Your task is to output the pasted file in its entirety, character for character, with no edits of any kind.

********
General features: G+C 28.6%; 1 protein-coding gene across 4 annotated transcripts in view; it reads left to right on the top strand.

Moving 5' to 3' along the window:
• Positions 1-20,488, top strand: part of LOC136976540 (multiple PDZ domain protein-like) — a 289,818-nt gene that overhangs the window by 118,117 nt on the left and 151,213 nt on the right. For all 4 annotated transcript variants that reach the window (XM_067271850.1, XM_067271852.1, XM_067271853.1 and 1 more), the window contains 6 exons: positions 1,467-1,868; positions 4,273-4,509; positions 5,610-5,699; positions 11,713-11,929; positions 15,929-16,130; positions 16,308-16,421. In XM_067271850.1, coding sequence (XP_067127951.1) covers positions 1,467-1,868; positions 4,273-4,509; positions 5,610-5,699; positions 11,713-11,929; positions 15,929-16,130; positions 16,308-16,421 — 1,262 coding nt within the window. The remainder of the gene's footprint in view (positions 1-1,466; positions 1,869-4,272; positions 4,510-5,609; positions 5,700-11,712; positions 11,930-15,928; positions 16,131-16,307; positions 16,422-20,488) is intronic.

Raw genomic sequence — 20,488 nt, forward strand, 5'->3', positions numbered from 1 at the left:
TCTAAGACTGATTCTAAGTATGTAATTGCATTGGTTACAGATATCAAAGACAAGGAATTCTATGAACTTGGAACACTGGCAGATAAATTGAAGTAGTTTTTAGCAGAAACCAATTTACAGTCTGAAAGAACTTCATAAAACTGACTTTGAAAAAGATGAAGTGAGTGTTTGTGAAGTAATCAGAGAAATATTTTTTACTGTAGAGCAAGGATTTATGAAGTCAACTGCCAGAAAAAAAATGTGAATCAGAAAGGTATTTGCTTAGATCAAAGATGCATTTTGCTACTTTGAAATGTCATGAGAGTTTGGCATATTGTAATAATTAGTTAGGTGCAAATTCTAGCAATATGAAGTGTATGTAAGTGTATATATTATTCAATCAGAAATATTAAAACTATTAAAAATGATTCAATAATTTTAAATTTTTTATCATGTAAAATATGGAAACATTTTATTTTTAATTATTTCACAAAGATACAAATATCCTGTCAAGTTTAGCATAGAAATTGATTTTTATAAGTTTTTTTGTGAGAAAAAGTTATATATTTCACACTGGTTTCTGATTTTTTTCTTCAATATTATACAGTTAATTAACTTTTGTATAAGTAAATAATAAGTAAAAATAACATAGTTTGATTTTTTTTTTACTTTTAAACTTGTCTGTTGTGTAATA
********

General features: G+C 28.6%; 1 protein-coding gene across 4 annotated transcripts in view; it reads left to right on the top strand.

Moving 5' to 3' along the window:
• Positions 1-20,488, top strand: part of LOC136976540 (multiple PDZ domain protein-like) — a 289,818-nt gene that overhangs the window by 118,117 nt on the left and 151,213 nt on the right. For all 4 annotated transcript variants that reach the window (XM_067271850.1, XM_067271852.1, XM_067271853.1 and 1 more), the window contains 6 exons: positions 1,467-1,868; positions 4,273-4,509; positions 5,610-5,699; positions 11,713-11,929; positions 15,929-16,130; positions 16,308-16,421. In XM_067271850.1, coding sequence (XP_067127951.1) covers positions 1,467-1,868; positions 4,273-4,509; positions 5,610-5,699; positions 11,713-11,929; positions 15,929-16,130; positions 16,308-16,421 — 1,262 coding nt within the window. The remainder of the gene's footprint in view (positions 1-1,466; positions 1,869-4,272; positions 4,510-5,609; positions 5,700-11,712; positions 11,930-15,928; positions 16,131-16,307; positions 16,422-20,488) is intronic.

Raw genomic sequence — 20,488 nt, forward strand, 5'->3', positions numbered from 1 at the left:
TCTAAGACTGATTCTAAGTATGTAATTGCATTGGTTACAGATATCAAAGACAAGGAATTCTATGAACTTGGAACACTGGCAGATAAATTGAAGTAGTTTTTAGCAGAAACCAATTTACAGTCTGAAAGAACTTCATAAAACTGACTTTGAAAAAGATGAAGTGAGTGTTTGTGAAGTAATCAGAGAAATATTTTTTACTGTAGAGCAAGGATTTATGAAGTCAACTGCCAGAAAAAAAATGTGAATCAGAAAGGTATTTGCTTAGATCAAAGATGCATTTTGCTACTTTGAAATGTCATGAGAGTTTGGCATATTGTAATAATTAGTTAGGTGCAAATTCTAGCAATATGAAGTGTATGTAAGTGTATATATTATTCAATCAGAAATATTAAAACTATTAAAAATGATTCAATAATTTTAAATTTTTTATCATGTAAAATATGGAAACATTTTATTTTTAATTATTTCACAAAGATACAAATATCCTGTCAAGTTTAGCATAGAAATTGATTTTTATAAGTTTTTTTGTGAGAAAAAGTTATATATTTCACACTGGTTTCTGATTTTTTTCTTCAATATTATACAGTTAATTAACTTTTGTATAAGTAAATAATAAGTAAAAATAACATAGTTTGATTTTTTTTTTACTTTTAAACTTGTCTGTTGTGTAATA